A recovery path for airlines

The government and industry should collaborate to develop a sustainable restart strategy

Updated - June 24, 2021 12:28 am IST

Published - June 24, 2021 12:15 am IST

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After months of closing their borders, regions that have contained the spread of COVID-19 are trying to find ways of reopening their borders. However, there are many apprehensions in doing this. It is not easy for governments to reopen their borders, allow traffic and still keep the virus away.

Airlines have been battling uncertainty since March 2020. In April 2020, two thirds of the global fleet of aircraft was grounded, but essential operations were not halted. By raising private capital, receiving government support, cutting costs to the bone, and flying more to transport goods, etc., many airlines have managed to prevent bankruptcy.


Restarting operations

It is challenging for airlines to figure out how they are going to restart operations when customer demand returns to pre-COVID-19 levels. As the vaccination programme unfolds in different parts of the world, it is critical to restart air travel with an internationally reliable, acceptable and harmonious approach. The government and industry should collaborate to develop a sustainable ‘restart strategy’. Such a strategy should use a science-based approach and specify how nations must deal with vaccinated and non-vaccinated passengers, how quarantine and testing measures will be adjusted, and how appropriate electronic capture of health data to facilitate international travel can be ensured. It is possible to have a flexible policy. Tools can be developed to continually monitor the risk profiles of different regions.

For India, the large domestic aviation market is a saviour. Collaboration among the States will be critical to ensure the effective restart of the aviation industry. Different testing and quarantine requirements have already created a lot of confusion. As done in natural calamity protocols, a framework establishing clear rules, processes and standards needs to be in place according to the situation. Local actions need to be taken whenever risks are identified, and a consistent policy should be followed. In recent times, micro-containment zones have been helpful over blanket lockdowns in containing infections.

It is time to focus on substituting blanket restrictions with testing, vaccination and limited quarantine measures. Tests and vaccines will jointly play a key role in the industry’s recovery. Vaccination can be a requirement to travel but should co-exist with testing regimes. It should be considered as a progressive step towards safe travel. Imposing compulsory vaccination as a pre-requisite for air travel will only further impact the sector. It is going to take some time to fully vaccinate everyone who wants to be vaccinated. In the meantime, until the population worldwide is significantly vaccinated, it is important to have robust and stable testing protocols, along with interoperable digital solutions. Implementing widespread COVID-19 antigen testing before departure is key to restarting air travel. The Indian Council of Medical Research approved self-testing COVID-19 kits called CoviSelf, which could come in handy.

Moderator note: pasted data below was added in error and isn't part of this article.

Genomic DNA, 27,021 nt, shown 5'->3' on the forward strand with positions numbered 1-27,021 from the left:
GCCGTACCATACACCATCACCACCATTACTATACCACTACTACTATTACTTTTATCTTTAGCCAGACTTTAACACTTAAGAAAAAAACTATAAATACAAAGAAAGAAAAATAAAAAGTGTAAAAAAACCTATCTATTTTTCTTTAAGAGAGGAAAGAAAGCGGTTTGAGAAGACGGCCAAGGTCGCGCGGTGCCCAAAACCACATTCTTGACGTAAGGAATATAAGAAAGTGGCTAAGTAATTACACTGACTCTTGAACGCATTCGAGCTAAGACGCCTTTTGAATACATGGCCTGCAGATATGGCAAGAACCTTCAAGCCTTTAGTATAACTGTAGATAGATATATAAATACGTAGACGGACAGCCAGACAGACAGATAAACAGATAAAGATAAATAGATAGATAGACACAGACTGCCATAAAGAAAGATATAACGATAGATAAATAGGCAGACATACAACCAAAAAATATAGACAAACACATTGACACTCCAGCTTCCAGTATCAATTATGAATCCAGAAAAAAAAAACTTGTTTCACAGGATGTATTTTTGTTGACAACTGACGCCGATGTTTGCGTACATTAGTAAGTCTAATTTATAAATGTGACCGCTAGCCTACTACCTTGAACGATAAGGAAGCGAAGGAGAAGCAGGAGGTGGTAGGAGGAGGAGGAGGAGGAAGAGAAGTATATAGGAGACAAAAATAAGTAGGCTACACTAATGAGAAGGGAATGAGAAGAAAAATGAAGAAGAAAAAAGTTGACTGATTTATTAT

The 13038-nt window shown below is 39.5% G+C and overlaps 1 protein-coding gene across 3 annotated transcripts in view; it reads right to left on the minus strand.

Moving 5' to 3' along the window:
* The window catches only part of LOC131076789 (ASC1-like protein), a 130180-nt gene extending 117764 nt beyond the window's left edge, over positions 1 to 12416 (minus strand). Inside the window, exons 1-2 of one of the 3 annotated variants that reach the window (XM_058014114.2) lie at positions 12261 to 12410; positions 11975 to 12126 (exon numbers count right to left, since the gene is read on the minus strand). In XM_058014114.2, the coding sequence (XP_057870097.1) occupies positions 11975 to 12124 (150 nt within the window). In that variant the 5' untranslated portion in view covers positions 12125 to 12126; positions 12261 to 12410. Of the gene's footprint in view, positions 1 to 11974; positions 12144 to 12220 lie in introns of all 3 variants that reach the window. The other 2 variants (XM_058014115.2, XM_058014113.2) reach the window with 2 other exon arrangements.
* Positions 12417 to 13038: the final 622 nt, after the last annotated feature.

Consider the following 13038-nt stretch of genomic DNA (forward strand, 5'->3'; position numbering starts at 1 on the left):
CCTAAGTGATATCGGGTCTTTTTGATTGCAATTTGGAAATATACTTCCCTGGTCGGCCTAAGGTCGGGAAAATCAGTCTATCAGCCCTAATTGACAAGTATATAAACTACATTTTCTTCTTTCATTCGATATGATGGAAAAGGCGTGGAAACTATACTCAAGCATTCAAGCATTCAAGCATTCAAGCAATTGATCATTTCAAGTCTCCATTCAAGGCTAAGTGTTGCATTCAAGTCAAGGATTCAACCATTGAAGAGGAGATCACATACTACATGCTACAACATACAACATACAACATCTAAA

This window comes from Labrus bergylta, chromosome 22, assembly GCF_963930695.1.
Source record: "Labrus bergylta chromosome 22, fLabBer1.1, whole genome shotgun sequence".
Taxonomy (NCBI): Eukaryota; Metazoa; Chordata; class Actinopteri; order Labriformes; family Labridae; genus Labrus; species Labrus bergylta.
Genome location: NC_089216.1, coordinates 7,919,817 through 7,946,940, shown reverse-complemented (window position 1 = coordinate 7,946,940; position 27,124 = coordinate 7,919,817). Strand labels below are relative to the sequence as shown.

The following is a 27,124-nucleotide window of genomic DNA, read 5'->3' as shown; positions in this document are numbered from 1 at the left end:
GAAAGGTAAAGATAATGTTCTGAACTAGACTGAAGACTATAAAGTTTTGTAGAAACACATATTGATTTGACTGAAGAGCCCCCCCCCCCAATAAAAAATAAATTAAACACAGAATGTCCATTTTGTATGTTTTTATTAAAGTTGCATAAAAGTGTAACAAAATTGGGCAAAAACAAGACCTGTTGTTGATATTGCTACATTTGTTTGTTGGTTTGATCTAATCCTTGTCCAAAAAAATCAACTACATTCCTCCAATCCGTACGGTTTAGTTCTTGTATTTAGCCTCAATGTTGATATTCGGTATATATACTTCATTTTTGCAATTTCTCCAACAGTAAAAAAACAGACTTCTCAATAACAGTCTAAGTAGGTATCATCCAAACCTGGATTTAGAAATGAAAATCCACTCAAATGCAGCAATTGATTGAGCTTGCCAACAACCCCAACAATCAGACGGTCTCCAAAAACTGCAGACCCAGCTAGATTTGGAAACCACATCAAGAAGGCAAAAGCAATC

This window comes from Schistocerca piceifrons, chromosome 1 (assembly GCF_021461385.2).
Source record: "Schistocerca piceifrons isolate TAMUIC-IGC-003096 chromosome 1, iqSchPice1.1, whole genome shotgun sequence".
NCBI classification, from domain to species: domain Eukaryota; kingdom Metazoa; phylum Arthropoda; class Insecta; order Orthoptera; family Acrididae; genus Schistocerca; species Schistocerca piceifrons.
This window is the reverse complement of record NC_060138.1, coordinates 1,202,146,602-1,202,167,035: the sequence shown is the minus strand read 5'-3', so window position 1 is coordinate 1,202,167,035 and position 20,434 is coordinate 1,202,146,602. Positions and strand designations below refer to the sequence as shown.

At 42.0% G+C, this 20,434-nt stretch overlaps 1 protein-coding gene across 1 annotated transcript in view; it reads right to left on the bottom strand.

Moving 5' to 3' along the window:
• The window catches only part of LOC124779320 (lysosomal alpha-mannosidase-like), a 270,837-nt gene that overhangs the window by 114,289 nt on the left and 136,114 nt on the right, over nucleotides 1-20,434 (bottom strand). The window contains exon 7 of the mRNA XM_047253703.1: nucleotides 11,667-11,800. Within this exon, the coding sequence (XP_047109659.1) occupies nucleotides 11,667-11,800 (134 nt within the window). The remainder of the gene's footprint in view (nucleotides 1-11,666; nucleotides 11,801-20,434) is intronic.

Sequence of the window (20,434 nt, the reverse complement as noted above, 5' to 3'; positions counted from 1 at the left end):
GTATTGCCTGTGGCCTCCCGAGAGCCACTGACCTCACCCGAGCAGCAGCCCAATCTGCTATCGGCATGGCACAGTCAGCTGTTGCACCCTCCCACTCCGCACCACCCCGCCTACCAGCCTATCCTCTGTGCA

Vaccine passports

Digital travel passes and vaccine passports may be another solution. But in order to work, these will require standardisation across borders. Internationally, there is concern that governments may not cooperate or establish shared principles for opening their borders. The concept of vaccine passports is illogical if the same vaccines are not recognised in all the countries. For example, the Pfizer and AstraZeneca vaccines, which are generally recognised as examples of vaccines that will be used as a pre-requirement for vaccine passports, are only accessible in 72 and 74 countries, respectively.

Uneven travel restrictions and passenger demand are driving the need for flexibility and speed in decision-making processes. This is seen across multiple serviceable areas, including long-term fleet planning, network planning, and revenue management. In the present scenario, a network plan needs to be rethought and reworked, as there may be the possibility of different segments in different parts of the network opening and closing depending on the uncertainty of the pandemic and the demand.

The next few years will be challenging for the aviation industry. The actions taken by governments and industry will determine how long it takes for the industry to recover. If the aviation industry has to recover, governments need to come up with consistent policies based on evidence, and industry should do whatever it can to reinstate passenger confidence, embrace new ways of making revenue, and new operational demands. This is the call of the hour even if this means moving outside the comfort zone.

Usha Padhee is Joint Secretary and Aditya Tiwari is a former Young Professional in the Ministry of Civil Aviation, Government of India. Views are personal

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